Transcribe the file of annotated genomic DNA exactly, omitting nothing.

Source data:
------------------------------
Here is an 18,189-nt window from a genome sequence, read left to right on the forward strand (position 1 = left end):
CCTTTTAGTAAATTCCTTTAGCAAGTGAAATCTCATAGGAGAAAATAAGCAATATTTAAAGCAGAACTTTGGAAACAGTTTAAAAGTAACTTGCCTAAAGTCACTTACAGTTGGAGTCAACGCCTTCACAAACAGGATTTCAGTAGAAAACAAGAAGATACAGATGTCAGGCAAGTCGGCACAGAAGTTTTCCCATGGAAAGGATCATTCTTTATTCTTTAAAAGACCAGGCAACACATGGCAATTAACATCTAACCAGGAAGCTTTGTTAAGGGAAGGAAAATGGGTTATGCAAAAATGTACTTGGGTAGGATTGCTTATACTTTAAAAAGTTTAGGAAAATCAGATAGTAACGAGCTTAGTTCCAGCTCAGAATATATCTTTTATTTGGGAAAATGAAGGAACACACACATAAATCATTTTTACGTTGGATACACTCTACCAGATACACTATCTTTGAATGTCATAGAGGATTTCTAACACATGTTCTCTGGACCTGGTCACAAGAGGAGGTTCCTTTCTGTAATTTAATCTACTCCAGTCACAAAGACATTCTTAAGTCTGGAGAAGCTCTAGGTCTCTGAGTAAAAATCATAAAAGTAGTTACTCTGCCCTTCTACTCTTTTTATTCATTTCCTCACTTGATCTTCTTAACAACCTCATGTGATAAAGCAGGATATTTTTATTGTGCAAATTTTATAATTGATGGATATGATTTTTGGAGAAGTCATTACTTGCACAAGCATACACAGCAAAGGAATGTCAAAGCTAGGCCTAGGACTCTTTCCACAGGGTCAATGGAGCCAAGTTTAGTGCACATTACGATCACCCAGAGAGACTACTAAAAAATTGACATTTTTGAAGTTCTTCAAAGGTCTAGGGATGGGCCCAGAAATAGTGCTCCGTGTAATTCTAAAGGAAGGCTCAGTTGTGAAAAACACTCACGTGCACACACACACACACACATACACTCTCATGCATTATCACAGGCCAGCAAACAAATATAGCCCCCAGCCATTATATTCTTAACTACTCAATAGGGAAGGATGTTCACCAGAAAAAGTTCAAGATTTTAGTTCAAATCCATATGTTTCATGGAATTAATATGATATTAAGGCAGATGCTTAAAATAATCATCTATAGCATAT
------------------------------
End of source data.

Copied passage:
Here is an 18,189-nt window from a genome sequence, read left to right on the forward strand (position 1 = left end):
CCTTTTAGTAAATTCCTTTAGCAAGTGAAATCTCATAGGAGAAAATAAGCAATATTTAAAGCAGAACTTTGGAAACAGTTTAAAAGTAACTTGCCTAAAGTCACTTACAGTTGGAGTCAACGCCTTCACAAACAGGATTTCAGTAGAAAACAAGAAGATACAGATGTCAGGCAAGTCGGCACAGAAGTTTTCCCATGGAAAGGATCATTCTTTATTCTTTAAAAGACCAGGCAACACATGGCAATTAACATCTAACCAGGAAGCTTTGTTAAGGGAAGGAAAATGGGTTATGCAAAAATGTACTTGGGTAGGATTGCTTATACTTTAAAAAGTTTAGGAAAATCAGATAGTAACGAGCTTAGTTCCAGCTCAGAATATATCTTTTATTTGGGAAAATGAAGGAACACACACATAAATCATTTTTACGTTGGATACACTCTACCAGATACACTATCTTTGAATGTCATAGAGGATTTCTAACACATGTTCTCTGGACCTGGTCACAAGAGGAGGTTCCTTTCTGTAATTTAATCTACTCCAGTCACAAAGACATTCTTAAGTCTGGAGAAGCTCTAGGTCTCTGAGTAAAAATCATAAAAGTAGTTACTCTGCCCTTCTACTCTTTTTATTCATTTCCTCACTTGATCTTCTTAACAACCTCATGTGATAAAGCAGGATATTTTTATTGTGCAAATTTTATAATTGATGGATATGATTTTTGGAGAAGTCATTACTTGCACAAGCATACACAGCAAAGGAATGTCAAAGCTAGGCCTAGGACTCTTTCCACAGGGTCAATGGAGCCAAGTTTAGTGCACATTACGATCACCCAGAGAGACTACTAAAAAATTGACATTTTTGAAGTTCTTCAAAGGTCTAGGGATGGGCCCAGAAATAGTGCTCCGTGTAATTCTAAAGGAAGGCTCAGTTGTGAAAAACACTCACGTGCACACACACACACACACATACACTCTCATGCATTATCACAGGCCAGCAAACAAATATAGCCCCCAGCCATTATATTCTTAACTACTCAATAGGGAAGGATGTTCACCAGAAAAAGTTCAAGATTTTAGTTCAAATCCATATGTTTCATGGAATTAATATGATATTAAGGCAGATGCTTAAAATAATCATCTATAGCATAT